The Lady Vanishes
Based on the film by Alfred Hitchcock, adapted for the stage by Mark Simpson
Journal Tyne Theatre, Newcastle, and touring
As The Lady Vanishes will always be associated with the 1930s Alfred Hitchcock film version, starring Michael Redgrave and Margaret Lockwood, Triode Productions are to be congratulated for introducing this story to a new audience.
Telling the story of a group of travellers stuck in a hotel before boarding a train, the story does pick up pace once the rail journey starts, but takes itself too seriously. Unlike the current hit version of The 39 Steps which goes for the tongue-in-cheek, send-up approach, while still managing to follow the original story, The Lady Vanishes is acted as a straight play with a few comic touches, which does not work. It either needs the classic look and feel of the recent Agatha Christie The Spiders Web tour, or to be written in a similar style to The 39 Steps to work.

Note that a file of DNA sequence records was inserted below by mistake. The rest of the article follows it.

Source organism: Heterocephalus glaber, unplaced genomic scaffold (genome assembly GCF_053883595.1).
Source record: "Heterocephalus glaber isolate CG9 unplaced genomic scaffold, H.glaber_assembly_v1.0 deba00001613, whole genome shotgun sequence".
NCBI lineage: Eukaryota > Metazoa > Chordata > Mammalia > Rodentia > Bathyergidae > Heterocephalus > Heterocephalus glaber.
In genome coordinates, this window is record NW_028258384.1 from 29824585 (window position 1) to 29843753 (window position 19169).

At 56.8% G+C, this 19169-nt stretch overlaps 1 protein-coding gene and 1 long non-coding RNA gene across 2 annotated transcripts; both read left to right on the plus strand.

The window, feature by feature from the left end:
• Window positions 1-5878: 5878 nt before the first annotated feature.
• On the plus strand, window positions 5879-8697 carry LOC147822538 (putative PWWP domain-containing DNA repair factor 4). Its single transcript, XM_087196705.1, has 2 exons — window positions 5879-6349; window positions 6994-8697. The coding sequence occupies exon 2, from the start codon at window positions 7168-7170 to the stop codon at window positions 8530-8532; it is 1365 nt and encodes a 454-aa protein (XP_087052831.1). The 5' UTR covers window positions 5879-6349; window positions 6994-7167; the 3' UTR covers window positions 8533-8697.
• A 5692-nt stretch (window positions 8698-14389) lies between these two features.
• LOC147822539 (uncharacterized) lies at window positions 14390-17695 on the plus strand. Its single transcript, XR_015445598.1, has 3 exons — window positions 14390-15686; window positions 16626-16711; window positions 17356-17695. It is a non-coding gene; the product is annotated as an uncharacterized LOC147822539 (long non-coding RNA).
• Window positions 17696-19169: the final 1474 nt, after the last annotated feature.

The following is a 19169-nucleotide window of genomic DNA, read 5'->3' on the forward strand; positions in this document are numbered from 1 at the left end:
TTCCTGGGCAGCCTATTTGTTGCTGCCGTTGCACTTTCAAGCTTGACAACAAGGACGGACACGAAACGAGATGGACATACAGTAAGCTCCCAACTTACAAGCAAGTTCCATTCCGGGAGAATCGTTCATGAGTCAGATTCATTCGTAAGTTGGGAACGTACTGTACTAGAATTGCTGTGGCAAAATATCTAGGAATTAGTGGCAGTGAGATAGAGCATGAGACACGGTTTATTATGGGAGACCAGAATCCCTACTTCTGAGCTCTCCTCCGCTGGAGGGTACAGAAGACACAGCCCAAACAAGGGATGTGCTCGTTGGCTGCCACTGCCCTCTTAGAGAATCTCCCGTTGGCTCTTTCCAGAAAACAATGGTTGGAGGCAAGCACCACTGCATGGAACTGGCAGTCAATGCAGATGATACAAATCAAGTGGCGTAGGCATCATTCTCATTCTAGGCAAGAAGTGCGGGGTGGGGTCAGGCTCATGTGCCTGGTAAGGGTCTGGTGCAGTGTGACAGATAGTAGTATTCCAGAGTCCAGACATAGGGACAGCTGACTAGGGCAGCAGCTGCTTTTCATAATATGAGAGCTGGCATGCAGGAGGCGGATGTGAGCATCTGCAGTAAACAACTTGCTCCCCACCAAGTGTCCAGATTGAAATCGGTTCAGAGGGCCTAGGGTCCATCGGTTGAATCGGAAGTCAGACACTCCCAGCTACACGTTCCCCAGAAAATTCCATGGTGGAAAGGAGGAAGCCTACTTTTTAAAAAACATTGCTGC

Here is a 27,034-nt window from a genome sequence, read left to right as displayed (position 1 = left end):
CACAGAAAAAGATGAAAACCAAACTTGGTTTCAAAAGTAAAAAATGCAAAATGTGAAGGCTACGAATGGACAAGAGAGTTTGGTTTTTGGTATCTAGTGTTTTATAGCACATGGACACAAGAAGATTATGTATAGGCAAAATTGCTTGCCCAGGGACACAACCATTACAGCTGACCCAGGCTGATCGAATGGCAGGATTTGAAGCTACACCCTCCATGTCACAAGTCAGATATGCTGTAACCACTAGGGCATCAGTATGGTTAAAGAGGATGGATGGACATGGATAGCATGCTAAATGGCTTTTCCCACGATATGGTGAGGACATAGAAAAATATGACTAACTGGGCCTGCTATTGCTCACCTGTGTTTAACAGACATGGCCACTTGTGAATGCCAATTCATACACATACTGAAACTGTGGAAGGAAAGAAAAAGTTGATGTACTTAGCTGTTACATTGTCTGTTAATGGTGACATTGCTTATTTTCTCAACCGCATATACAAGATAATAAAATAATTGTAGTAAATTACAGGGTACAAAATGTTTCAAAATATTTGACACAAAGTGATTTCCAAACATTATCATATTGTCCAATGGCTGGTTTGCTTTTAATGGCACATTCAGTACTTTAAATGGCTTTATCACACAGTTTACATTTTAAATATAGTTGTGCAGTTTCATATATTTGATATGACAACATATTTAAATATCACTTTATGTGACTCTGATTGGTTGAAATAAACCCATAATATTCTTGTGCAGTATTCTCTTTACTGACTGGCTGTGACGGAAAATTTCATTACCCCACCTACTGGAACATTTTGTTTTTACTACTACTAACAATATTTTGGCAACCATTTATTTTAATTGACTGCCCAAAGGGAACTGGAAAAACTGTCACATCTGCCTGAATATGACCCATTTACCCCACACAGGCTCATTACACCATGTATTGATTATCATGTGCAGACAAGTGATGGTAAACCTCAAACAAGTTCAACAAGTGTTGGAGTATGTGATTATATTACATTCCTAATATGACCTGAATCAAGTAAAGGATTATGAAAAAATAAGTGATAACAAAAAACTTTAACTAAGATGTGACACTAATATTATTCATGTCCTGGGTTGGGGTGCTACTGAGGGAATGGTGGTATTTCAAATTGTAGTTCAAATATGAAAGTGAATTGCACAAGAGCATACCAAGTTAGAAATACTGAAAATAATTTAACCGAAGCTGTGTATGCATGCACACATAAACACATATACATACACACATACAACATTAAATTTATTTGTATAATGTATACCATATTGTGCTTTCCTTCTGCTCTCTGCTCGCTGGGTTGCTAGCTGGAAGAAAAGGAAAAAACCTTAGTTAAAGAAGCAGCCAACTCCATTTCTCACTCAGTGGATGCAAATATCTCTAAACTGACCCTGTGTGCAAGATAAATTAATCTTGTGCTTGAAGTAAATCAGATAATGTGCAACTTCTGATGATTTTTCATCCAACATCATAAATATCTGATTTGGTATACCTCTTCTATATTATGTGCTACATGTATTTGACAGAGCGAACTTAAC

Once the hotel set, designed by Maurice Rubens, transforms itself in to the Trans-Alpine Express, we see the characters move from carriage to carriage as the train literally moves across the stage. Then once "the lady vanishes" we are left with a whodunit situation, as Iris (Penelope Rawlins) tries to convince all around her that she was really travelling with Miss Froy (Jane Evers) before the elderly lady appeared to vanish in to thin air. At first everyone denies the Miss Froy ever existed before uncovering the awful truth.
While none of the cast can be faulted, it is Terry Molloy (Dr Who and The Archers) as Salvatore and Dr Hartz, along with Andrew Bone and Clive Flint, as the cricket mad Englishmen trying to get home for the test match, who keep the story moving along.
There is no doubting the train set is cleverly thought out, but it just does not look right as behind it hangs a simple static back cloth of mountains, so any effect of the train moving is lost.
This production will work better in smaller venues but had the potential of offering so much more from its talented cast had it played more on the comedy aspects.
Reviewer: John Dixon